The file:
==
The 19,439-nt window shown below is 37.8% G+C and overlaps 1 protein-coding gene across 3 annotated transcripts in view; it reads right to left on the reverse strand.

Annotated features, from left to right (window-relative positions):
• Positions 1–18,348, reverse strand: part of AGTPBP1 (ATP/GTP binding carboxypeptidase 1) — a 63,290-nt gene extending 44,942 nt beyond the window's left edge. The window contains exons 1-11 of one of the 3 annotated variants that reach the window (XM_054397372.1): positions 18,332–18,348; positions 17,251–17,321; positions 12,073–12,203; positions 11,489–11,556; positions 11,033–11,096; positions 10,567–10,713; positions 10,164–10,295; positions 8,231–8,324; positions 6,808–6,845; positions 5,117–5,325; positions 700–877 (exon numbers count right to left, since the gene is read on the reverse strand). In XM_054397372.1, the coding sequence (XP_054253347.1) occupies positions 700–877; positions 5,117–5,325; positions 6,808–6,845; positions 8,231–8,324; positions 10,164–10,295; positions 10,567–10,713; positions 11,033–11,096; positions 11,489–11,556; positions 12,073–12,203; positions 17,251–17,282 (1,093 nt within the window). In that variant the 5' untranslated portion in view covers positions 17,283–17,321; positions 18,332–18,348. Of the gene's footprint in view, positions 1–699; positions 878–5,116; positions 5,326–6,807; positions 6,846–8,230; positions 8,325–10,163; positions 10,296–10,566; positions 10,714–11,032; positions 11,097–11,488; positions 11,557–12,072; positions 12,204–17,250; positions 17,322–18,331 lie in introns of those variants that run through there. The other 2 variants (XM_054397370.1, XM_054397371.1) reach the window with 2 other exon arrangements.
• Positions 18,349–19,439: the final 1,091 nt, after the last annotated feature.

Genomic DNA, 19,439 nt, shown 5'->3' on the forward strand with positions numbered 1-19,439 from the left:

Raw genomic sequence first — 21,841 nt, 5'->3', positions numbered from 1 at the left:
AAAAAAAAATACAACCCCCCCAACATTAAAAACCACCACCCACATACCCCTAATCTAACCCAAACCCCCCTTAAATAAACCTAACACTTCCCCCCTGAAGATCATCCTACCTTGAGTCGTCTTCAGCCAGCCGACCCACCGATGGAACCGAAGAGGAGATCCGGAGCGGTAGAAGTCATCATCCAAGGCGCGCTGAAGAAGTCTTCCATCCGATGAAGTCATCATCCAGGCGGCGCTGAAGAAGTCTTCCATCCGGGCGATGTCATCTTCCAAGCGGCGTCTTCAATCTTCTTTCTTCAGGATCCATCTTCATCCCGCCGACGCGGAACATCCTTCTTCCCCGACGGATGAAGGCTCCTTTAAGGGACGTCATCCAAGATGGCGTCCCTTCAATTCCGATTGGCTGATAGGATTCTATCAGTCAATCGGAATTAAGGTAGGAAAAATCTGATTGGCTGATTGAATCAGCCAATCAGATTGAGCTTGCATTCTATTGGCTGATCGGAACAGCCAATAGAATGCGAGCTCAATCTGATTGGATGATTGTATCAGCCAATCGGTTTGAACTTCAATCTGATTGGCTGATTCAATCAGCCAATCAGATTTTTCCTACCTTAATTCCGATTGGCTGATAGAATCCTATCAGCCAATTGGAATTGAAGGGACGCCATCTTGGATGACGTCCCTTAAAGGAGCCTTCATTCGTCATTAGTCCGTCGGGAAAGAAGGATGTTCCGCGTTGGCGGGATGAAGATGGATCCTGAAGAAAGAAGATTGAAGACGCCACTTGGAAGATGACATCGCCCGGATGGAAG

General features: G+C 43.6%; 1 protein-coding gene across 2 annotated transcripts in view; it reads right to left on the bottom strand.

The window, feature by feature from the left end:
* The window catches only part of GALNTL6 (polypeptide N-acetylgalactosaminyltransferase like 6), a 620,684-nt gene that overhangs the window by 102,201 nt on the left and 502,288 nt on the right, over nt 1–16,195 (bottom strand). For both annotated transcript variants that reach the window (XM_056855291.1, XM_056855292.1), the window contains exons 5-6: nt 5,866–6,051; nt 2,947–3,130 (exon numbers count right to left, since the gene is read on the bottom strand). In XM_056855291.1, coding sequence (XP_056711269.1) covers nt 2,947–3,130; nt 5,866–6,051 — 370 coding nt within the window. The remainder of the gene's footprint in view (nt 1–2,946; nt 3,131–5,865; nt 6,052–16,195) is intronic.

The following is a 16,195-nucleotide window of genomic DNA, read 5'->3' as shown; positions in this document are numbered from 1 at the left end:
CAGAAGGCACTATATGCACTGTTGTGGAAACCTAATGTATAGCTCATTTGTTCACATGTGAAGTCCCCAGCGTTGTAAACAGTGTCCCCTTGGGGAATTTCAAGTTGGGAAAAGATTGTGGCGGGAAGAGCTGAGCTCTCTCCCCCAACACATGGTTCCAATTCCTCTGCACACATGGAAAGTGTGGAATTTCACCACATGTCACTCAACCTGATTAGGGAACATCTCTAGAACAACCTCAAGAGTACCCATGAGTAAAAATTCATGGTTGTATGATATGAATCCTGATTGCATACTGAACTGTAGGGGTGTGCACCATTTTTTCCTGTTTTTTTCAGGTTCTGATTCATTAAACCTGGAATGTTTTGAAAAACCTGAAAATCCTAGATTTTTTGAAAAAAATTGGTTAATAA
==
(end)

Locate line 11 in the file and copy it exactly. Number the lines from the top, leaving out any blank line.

The following is a 16,195-nucleotide window of genomic DNA, read 5'->3' as shown; positions in this document are numbered from 1 at the left end: